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Resisting Maxu: Chapter 28

When the interview turned interrogation was over, the humans were guided into an enormous feasting hall. Long communal tables were set up in rows. Rowdy metal-garbed Vrulans drank and ate, the glittering jewelry that studded their ears and lower jaws clinking from all directions.

Meg watched the table across from her, alternating between feeling exhausted, numb, and worried since Maxu hadn’t appeared at the dinner yet. An older man and a beautiful young woman with a gold-plated piece of jewelry covering the bottom half of her jaw laughed at something the man said. The effect of the sculpted metal malginash jaw piece covering the woman’s chin made it look like her lower mandible was that of the animal itself. When she grinned, it was fierce and powerful and oh so creepy.

Reigning above it all on a dais were the king and six other people, his Guild. Meg didn’t know exactly how they worked together. Either the king had final say and the Guild was included in every decision, or the Guild had final say and the king oversaw the Guild. In any case, no one was more of a spectacle than King Sikthand.

He was the only one in the room wearing a mask, his shining silver eyes glowing from beneath the slits in the black carved metal. Unlike the other masks she’d seen, antlers sprouted from the head of his, the fine silver protrusions glinting in the firelight.

Elbows on the arms of his weighty seat, one hand clasping a large tankard, Sikthand oozed authority. Every so often, he lowered the flexible jaw of his metal mask and took large swigs before raising it up again.

Had he done something with Maxu? Locked him up or commanded he not come? Meg’s toes curled in her shoes.

“Do you think he’s trying to intimidate us with that getup? Or does he always dress that way?” Sophia whispered, matching the direction of Meg’s gaze.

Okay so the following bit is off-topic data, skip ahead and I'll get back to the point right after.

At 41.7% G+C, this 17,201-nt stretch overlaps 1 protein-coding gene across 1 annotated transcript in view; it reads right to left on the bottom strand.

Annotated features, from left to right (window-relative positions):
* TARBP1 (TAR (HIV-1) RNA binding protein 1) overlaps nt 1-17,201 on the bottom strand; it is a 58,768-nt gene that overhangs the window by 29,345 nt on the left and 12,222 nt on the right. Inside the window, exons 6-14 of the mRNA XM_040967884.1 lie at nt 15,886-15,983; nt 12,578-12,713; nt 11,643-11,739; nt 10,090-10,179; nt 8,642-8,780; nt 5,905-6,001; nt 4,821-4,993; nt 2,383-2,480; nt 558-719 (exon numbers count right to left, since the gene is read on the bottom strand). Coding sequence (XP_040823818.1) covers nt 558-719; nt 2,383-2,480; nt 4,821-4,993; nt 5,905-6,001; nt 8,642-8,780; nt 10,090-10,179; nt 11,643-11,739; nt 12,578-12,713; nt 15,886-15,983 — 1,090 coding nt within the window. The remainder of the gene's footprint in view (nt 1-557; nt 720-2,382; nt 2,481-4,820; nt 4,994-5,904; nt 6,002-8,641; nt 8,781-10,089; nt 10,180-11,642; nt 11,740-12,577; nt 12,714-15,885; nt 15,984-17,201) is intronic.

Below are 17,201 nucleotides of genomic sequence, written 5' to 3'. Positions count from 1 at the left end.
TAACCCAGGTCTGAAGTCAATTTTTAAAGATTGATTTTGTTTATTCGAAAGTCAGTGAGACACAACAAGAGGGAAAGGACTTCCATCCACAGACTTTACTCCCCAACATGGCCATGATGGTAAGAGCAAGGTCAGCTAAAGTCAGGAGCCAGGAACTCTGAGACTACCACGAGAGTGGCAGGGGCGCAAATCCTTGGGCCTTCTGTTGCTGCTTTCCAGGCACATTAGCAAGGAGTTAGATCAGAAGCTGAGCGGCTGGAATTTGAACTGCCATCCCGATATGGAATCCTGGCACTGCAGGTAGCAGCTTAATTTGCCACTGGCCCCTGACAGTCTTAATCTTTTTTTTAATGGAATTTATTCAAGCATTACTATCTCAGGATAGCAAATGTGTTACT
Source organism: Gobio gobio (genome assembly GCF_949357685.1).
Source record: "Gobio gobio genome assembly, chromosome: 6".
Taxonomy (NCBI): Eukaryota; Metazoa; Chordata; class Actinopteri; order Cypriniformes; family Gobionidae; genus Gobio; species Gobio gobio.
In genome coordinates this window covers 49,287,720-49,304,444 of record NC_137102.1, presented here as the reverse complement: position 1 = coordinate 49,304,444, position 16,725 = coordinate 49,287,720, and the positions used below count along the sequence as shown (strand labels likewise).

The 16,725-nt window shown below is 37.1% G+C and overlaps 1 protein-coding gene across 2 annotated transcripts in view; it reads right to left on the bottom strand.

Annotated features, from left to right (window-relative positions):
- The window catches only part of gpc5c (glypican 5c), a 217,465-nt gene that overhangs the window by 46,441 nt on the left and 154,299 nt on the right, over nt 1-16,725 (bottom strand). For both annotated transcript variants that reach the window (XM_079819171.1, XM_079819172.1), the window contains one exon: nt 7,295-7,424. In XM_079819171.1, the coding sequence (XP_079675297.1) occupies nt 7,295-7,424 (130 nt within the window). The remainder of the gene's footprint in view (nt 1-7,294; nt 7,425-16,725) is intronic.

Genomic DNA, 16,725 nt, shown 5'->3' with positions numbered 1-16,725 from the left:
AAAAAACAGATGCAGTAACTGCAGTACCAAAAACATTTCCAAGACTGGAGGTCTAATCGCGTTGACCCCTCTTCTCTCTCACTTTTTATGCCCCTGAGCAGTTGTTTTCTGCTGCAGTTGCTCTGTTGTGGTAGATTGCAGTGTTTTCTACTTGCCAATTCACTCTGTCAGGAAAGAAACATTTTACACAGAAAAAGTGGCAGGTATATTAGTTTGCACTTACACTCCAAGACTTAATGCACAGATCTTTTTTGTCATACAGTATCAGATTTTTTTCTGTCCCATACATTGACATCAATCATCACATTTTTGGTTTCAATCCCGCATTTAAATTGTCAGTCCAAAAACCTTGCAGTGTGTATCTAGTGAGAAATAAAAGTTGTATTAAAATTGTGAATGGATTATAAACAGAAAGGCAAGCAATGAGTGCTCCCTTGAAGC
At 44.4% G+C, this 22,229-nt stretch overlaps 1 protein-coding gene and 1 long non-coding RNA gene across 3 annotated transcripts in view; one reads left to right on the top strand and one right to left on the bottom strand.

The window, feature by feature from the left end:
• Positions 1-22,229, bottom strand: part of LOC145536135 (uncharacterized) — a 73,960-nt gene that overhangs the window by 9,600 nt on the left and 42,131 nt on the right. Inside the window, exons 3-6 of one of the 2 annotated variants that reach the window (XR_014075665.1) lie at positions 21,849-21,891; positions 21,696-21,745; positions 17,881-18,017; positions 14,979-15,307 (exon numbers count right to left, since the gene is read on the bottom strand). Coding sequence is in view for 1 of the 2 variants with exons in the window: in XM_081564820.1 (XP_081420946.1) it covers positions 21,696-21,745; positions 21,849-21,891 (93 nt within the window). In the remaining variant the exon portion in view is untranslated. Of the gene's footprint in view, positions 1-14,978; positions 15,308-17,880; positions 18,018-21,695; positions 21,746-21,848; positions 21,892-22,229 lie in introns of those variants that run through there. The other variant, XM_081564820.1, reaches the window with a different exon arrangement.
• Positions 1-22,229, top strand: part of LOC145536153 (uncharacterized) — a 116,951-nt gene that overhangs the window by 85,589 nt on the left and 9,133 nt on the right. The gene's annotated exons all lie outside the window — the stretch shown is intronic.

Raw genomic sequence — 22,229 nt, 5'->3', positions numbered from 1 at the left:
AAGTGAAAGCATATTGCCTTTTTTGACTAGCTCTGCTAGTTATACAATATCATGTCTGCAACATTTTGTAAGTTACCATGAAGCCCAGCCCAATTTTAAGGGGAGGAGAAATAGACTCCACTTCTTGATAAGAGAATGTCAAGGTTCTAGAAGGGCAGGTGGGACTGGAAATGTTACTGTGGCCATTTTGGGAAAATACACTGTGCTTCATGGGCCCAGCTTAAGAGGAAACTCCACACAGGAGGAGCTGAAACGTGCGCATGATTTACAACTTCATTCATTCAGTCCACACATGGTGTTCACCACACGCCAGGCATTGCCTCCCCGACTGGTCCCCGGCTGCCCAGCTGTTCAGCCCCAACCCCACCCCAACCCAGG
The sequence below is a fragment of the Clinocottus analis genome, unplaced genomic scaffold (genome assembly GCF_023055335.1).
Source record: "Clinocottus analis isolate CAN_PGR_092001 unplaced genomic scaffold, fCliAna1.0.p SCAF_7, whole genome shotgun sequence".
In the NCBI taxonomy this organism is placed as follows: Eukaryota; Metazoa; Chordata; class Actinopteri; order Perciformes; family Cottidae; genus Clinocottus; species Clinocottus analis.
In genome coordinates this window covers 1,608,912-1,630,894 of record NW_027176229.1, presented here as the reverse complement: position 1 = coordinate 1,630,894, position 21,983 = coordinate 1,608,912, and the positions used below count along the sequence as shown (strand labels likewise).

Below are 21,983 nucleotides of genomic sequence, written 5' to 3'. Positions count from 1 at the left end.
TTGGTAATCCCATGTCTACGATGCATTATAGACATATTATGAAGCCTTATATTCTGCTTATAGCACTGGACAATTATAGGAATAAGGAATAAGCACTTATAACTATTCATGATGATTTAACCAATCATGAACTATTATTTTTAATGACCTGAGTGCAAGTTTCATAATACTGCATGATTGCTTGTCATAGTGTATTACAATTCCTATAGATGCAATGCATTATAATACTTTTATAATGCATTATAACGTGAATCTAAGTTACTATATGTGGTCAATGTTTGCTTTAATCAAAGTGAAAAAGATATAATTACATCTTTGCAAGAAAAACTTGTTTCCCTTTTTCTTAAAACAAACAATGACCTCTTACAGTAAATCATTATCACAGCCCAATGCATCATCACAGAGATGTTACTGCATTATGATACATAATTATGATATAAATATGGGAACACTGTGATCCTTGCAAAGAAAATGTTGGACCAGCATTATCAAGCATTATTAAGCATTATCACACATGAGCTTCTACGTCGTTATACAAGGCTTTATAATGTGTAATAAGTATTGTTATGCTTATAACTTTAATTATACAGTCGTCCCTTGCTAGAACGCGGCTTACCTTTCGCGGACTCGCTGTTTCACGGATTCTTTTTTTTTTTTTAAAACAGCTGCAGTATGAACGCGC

He was covered in black from chin to toe. Even his bright white hair was bound and covered by his helmet. His width was made larger and more imposing by rigid sheets of metal that ran over his collar and tipped into points at the ends of his shoulders and elbows.

“I wouldn’t be surprised by either answer,” Meg commented distantly.

For the majority of their dinner, he’d unnerved the women at her table by focusing on them. She supposed it made sense. After all, she was the person in the city he hated second most. The rest of the invited Vrulans didn’t seem to notice their king’s brooding, though. Perhaps this was his normal state.

Citizens continued to visit the humans, greeting them by dropping a gift onto their laps and asking them to walk in a circle around the perimeter of the room. It was odd to see such a simple, innocent custom in a place that felt so harsh, but Meg liked it.

A short stroll through a partially hidden route around the large room where you could talk and nobody would interrupt you. It was a wonderful way to meet someone without becoming stuck in a never-ending conversation. She’d kill to take a walk around the room with Maxu right now. Damn! Where was he?

Meg pushed the tankard filled with a weaker version of mott away.

“What is going on with you?” Tara asked from her left. “Is it Maxu again? It’s like hot and cold with you two, I swear. Can you just get it together?” Sophia chuckled across from her.

Meg had already had a shitty few hours. She was confused and tired and annoyed that all she wanted at that moment was to go for a silly walk with Maxu and ask him what circumstances had led him to murder the queen. Maybe that was why she blurted, “I don’t want to hear it from you. I see you and Daunet haven’t been talking.”